Figure 1.17c River bed and submarine canyons submerged by the Celtic Sea [Encarta Interactive World Atlas]
A second example is the submarine canyon in Monterey Bay (Figure 1.17d). All the submarine canyons in this area appear to have originated from inland rivers (points A to E), but more significantly, the Monterey Canyon makes a sharp bend near its end, which is known as the Shepard Meander. Meanders in rivers are associated with flat plains, suggesting that the area around the Shepard Meander must have been relatively flat when erosion initially began. The Shepard Meander is 112 km offshore and is about 3500m below sea level. Could the sediment carried along by turbidity currents really have eroded a meandering canyon into the ocean bed?
Figure 1.17d The Monterey Bay submarine canyon and the Shepard Meander [Google Earth, Encarta Interactive World Atlas]
I have argued above that ocean floor from Australia to New Zealand must have been above sea level for millions of years before it was submerged by an impact of a comet or asteroid. The area demarcated by the rectangle in Figure 1.17e is known as the Bounty Trough. It begins at the continental shelf and ends nearly 900km further, at a depth of about 7000m. The average slope is about 0.4°, but is probably significantly less away from the continental shelf. If New Zealand and the surrounding sea floor had been above sea level for millions of years, amid torrential rains, it is easily understood how the Bounty Trough ‘river’ or canyon could have been formed. It is hard to imagine how infrequent turbidity currents could have carved out this canyon, especially when the ocean current flows up the valley (Figure 1.17f).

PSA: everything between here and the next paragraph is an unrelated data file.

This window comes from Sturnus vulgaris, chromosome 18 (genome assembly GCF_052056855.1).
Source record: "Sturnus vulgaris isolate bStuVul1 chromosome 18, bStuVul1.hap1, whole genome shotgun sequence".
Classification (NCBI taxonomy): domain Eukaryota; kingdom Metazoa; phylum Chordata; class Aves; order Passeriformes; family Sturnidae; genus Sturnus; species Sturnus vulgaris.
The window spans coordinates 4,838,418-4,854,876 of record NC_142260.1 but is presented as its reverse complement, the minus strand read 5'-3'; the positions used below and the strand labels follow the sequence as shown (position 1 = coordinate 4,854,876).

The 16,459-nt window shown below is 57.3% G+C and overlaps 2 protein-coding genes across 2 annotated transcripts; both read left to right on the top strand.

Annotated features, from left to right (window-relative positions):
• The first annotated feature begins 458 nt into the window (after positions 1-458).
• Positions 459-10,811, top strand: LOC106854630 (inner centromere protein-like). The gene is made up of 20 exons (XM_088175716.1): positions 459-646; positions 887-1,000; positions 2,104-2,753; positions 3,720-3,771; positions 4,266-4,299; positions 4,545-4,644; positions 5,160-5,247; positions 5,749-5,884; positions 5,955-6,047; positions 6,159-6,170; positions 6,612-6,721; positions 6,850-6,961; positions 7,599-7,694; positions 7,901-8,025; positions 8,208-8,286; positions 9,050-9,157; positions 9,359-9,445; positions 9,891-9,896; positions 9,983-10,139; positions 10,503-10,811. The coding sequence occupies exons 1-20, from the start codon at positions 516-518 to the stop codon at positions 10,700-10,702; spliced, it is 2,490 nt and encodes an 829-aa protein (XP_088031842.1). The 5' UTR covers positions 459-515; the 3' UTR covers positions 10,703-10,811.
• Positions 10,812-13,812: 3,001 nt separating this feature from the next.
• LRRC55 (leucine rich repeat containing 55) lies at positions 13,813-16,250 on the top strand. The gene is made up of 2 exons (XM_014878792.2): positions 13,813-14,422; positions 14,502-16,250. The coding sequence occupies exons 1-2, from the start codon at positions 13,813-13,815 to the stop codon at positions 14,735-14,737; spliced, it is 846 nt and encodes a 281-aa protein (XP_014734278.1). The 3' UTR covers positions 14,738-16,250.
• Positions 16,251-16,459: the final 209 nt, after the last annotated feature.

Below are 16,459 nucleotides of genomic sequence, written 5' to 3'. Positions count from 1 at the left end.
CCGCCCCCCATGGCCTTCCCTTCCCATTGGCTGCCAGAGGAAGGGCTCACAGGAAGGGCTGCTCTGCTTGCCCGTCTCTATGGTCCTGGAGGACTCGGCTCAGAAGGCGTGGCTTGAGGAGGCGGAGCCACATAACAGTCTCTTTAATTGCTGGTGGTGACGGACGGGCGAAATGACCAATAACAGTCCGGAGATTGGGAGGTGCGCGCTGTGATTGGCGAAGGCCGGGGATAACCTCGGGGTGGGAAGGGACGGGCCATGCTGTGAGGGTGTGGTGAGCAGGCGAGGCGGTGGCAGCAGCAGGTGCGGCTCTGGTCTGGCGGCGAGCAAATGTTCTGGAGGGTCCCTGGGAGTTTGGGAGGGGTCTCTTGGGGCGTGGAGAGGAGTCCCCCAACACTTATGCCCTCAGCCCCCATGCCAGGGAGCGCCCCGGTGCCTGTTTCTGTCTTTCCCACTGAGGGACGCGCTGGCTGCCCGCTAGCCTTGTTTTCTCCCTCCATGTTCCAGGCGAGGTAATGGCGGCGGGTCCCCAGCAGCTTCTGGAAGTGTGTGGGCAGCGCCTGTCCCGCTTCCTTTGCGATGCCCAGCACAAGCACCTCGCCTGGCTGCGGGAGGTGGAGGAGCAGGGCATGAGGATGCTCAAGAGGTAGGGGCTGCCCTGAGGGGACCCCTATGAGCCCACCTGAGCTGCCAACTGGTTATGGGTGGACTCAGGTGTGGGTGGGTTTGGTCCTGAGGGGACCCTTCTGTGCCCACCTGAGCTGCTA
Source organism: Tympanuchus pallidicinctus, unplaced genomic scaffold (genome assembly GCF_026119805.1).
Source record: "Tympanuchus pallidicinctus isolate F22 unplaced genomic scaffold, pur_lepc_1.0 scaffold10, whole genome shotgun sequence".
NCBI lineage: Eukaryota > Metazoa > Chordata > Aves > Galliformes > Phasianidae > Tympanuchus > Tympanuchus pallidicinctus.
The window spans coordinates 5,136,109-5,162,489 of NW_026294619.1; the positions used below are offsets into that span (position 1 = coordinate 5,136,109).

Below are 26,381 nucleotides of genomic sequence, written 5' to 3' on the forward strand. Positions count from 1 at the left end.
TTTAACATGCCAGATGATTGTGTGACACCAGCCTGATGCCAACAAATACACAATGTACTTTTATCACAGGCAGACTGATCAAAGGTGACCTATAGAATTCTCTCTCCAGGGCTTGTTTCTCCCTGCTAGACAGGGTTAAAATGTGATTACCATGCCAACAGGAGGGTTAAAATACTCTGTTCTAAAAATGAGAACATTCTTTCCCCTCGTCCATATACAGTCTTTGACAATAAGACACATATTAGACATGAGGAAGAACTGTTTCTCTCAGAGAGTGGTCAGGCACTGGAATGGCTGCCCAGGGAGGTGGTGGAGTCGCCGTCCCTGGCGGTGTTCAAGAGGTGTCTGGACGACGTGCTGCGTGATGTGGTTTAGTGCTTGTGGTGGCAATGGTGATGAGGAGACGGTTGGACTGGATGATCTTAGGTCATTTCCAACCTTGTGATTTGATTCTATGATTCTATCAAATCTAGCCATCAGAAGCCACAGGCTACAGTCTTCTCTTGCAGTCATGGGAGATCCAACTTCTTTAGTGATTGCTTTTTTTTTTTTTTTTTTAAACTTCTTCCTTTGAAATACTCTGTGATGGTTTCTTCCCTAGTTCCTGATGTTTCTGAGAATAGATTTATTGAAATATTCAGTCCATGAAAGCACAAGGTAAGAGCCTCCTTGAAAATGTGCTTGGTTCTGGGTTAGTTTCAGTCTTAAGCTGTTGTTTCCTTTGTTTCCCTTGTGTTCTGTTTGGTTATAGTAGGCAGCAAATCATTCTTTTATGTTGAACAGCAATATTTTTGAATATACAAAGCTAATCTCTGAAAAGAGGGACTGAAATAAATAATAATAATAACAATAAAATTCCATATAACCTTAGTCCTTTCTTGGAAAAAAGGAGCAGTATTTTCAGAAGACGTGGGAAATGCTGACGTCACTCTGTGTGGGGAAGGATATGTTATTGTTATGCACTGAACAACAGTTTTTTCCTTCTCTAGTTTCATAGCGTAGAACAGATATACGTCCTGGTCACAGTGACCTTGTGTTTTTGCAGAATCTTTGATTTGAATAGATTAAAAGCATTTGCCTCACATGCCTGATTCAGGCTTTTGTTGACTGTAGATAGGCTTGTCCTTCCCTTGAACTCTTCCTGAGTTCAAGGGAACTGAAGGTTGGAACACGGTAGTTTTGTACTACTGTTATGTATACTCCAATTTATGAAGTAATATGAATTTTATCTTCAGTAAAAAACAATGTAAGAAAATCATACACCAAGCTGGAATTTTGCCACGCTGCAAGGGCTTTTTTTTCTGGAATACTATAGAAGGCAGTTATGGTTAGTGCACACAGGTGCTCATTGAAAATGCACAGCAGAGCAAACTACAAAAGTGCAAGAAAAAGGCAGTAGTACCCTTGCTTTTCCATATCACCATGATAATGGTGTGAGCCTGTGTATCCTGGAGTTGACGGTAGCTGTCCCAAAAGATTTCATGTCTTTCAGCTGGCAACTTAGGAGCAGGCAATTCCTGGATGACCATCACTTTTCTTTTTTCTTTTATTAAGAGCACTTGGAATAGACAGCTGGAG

Figure 1.17e. ‘River bed’ running down the Bounty Trough off New Zealand [Google Earth, Encarta Interactive World Atlas, Margins: New Zealand Focus Area]
Figure 1.17f. Ocean currents around New Zealand [Tasa Clips]
As an extreme example of gradients, sediment flowing down the Agadir canyon off the west coast of Africa has been shown to have ended up in the Madeira abyssal basin, 1800km offshore and about 5500m below sea level (Figure 1.17g). In Figure 1.17g the red curve represents the slope along the of sediment flow route. It is theorized that turbidity currents transported sediment all the way down to the Madeira basin, even along channels that run for approximately 320km at a slope of less than 0.05° (a drop of only 28m over 320 km)! Could a ‘landslide’ occur over such a gentle slope, and continue for more than 300km? One could imagine that a massive flood (the biblical Flood) could have washed sediment that far offshore, and that ocean currents eventually washed away all sediment not trapped in the basins or channels. By contrast, had this entire area been above sea level millions of years ago, water could easily have transported the sediment down to the Madeira basin.
Figure 1.17g. Agadir canyon [Nature]
I do not question the existence of turbidity currents, only whether these infrequent, low impact currents could have formed the submarine canyons not only in steep continental shelves, but more specifically over extremely long stretches of ocean bed, often with almost negligible slope. A much more plausible explanation (in the sense of the formation of the river) would be that these canyons were formed by rivers when those parts of the ocean had been above sea level for millions of years.
If this was indeed the case, then the entire continental shelf must have undergone submersion to its present depth sometime after the formation of the submarine canyons. This would match the submersion of the Antarctic shelf as proposed above and probably happened because of the bulging of the earth. The earth is not perfectly spherical but ellipsoidal instead, with the equatorial radius 21km greater than the polar radius. One can imagine that a massive impact near the polar region would have caused the earth to bulge slightly around the equator, submerging the polar regions by thousands of meters. The continental plates would have moved relative to each other, implying that even regions closer to the equator may have become submerged by the ocean.